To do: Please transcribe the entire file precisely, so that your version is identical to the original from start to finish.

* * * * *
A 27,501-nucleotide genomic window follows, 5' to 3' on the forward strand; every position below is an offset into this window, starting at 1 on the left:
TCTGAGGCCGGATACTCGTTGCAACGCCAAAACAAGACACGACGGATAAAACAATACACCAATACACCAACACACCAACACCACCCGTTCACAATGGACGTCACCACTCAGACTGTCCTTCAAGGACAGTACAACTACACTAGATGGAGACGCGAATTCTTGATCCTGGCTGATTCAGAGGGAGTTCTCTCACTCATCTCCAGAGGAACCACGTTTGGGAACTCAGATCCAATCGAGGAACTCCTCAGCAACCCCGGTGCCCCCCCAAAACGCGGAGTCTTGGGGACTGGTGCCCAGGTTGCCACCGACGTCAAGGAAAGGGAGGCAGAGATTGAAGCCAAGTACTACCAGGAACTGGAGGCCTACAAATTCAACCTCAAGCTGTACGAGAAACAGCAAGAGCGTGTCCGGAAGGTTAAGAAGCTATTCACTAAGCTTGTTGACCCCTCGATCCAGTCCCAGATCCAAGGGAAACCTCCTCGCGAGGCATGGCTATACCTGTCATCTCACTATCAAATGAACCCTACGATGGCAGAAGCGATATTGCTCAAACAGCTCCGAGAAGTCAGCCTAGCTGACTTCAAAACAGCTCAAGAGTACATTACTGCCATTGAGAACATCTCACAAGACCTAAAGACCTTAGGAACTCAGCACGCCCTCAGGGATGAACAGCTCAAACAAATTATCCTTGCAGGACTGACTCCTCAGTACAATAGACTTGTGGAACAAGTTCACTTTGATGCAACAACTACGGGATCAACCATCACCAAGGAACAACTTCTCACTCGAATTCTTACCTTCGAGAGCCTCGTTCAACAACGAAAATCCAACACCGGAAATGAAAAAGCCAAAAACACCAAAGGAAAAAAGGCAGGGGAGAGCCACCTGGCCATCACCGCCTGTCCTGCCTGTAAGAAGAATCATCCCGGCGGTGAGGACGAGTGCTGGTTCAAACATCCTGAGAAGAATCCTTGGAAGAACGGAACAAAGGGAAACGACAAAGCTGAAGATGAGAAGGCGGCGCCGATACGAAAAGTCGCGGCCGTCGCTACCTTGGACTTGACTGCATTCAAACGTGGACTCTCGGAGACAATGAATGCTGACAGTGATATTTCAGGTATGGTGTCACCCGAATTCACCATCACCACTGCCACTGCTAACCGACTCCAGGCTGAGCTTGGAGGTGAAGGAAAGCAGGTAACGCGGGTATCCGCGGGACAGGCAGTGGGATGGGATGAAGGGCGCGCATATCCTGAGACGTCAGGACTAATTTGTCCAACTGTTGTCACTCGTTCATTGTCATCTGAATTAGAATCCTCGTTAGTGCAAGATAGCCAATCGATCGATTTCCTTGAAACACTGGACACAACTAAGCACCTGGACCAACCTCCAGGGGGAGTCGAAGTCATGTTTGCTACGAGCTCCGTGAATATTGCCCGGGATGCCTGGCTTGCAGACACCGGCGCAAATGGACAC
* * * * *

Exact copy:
A 27,501-nucleotide genomic window follows, 5' to 3' on the forward strand; every position below is an offset into this window, starting at 1 on the left:
TCTGAGGCCGGATACTCGTTGCAACGCCAAAACAAGACACGACGGATAAAACAATACACCAATACACCAACACACCAACACCACCCGTTCACAATGGACGTCACCACTCAGACTGTCCTTCAAGGACAGTACAACTACACTAGATGGAGACGCGAATTCTTGATCCTGGCTGATTCAGAGGGAGTTCTCTCACTCATCTCCAGAGGAACCACGTTTGGGAACTCAGATCCAATCGAGGAACTCCTCAGCAACCCCGGTGCCCCCCCAAAACGCGGAGTCTTGGGGACTGGTGCCCAGGTTGCCACCGACGTCAAGGAAAGGGAGGCAGAGATTGAAGCCAAGTACTACCAGGAACTGGAGGCCTACAAATTCAACCTCAAGCTGTACGAGAAACAGCAAGAGCGTGTCCGGAAGGTTAAGAAGCTATTCACTAAGCTTGTTGACCCCTCGATCCAGTCCCAGATCCAAGGGAAACCTCCTCGCGAGGCATGGCTATACCTGTCATCTCACTATCAAATGAACCCTACGATGGCAGAAGCGATATTGCTCAAACAGCTCCGAGAAGTCAGCCTAGCTGACTTCAAAACAGCTCAAGAGTACATTACTGCCATTGAGAACATCTCACAAGACCTAAAGACCTTAGGAACTCAGCACGCCCTCAGGGATGAACAGCTCAAACAAATTATCCTTGCAGGACTGACTCCTCAGTACAATAGACTTGTGGAACAAGTTCACTTTGATGCAACAACTACGGGATCAACCATCACCAAGGAACAACTTCTCACTCGAATTCTTACCTTCGAGAGCCTCGTTCAACAACGAAAATCCAACACCGGAAATGAAAAAGCCAAAAACACCAAAGGAAAAAAGGCAGGGGAGAGCCACCTGGCCATCACCGCCTGTCCTGCCTGTAAGAAGAATCATCCCGGCGGTGAGGACGAGTGCTGGTTCAAACATCCTGAGAAGAATCCTTGGAAGAACGGAACAAAGGGAAACGACAAAGCTGAAGATGAGAAGGCGGCGCCGATACGAAAAGTCGCGGCCGTCGCTACCTTGGACTTGACTGCATTCAAACGTGGACTCTCGGAGACAATGAATGCTGACAGTGATATTTCAGGTATGGTGTCACCCGAATTCACCATCACCACTGCCACTGCTAACCGACTCCAGGCTGAGCTTGGAGGTGAAGGAAAGCAGGTAACGCGGGTATCCGCGGGACAGGCAGTGGGATGGGATGAAGGGCGCGCATATCCTGAGACGTCAGGACTAATTTGTCCAACTGTTGTCACTCGTTCATTGTCATCTGAATTAGAATCCTCGTTAGTGCAAGATAGCCAATCGATCGATTTCCTTGAAACACTGGACACAACTAAGCACCTGGACCAACCTCCAGGGGGAGTCGAAGTCATGTTTGCTACGAGCTCCGTGAATATTGCCCGGGATGCCTGGCTTGCAGACACCGGCGCAAATGGACAC